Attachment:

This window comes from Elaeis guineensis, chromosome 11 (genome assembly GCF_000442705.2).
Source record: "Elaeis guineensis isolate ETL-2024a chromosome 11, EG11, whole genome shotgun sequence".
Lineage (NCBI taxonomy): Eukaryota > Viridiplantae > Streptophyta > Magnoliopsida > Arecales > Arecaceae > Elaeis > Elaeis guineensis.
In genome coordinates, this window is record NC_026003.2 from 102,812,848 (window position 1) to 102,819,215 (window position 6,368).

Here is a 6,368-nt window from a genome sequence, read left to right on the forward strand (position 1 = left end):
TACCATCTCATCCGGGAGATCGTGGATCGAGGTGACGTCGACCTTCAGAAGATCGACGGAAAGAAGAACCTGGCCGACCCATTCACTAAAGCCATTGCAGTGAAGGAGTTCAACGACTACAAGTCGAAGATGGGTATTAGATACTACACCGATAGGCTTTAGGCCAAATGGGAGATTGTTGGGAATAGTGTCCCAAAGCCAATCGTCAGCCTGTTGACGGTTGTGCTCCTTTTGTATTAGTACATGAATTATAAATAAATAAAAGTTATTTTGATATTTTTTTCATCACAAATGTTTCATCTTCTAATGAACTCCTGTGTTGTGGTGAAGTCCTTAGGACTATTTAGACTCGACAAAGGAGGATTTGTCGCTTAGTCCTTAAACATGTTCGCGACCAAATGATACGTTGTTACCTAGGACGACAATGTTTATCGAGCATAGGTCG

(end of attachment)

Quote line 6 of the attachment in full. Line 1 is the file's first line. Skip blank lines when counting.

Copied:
TACCATCTCATCCGGGAGATCGTGGATCGAGGTGACGTCGACCTTCAGAAGATCGACGGAAAGAAGAACCTGGCCGACCCATTCACTAAAGCCATTGCAGTGAAGGAGTTCAACGACTACAAGTCGAAGATGGGTATTAGATACTACACCGATAGGCTTTAGGCCAAATGGGAGATTGTTGGGAATAGTGTCCCAAAGCCAATCGTCAGCCTGTTGACGGTTGTGCTCCTTTTGTATTAGTACATGAATTATAAATAAATAAAAGTTATTTTGATATTTTTTTCATCACAAATGTTTCATCTTCTAATGAACTCCTGTGTTGTGGTGAAGTCCTTAGGACTATTTAGACTCGACAAAGGAGGATTTGTCGCTTAGTCCTTAAACATGTTCGCGACCAAATGATACGTTGTTACCTAGGACGACAATGTTTATCGAGCATAGGTCG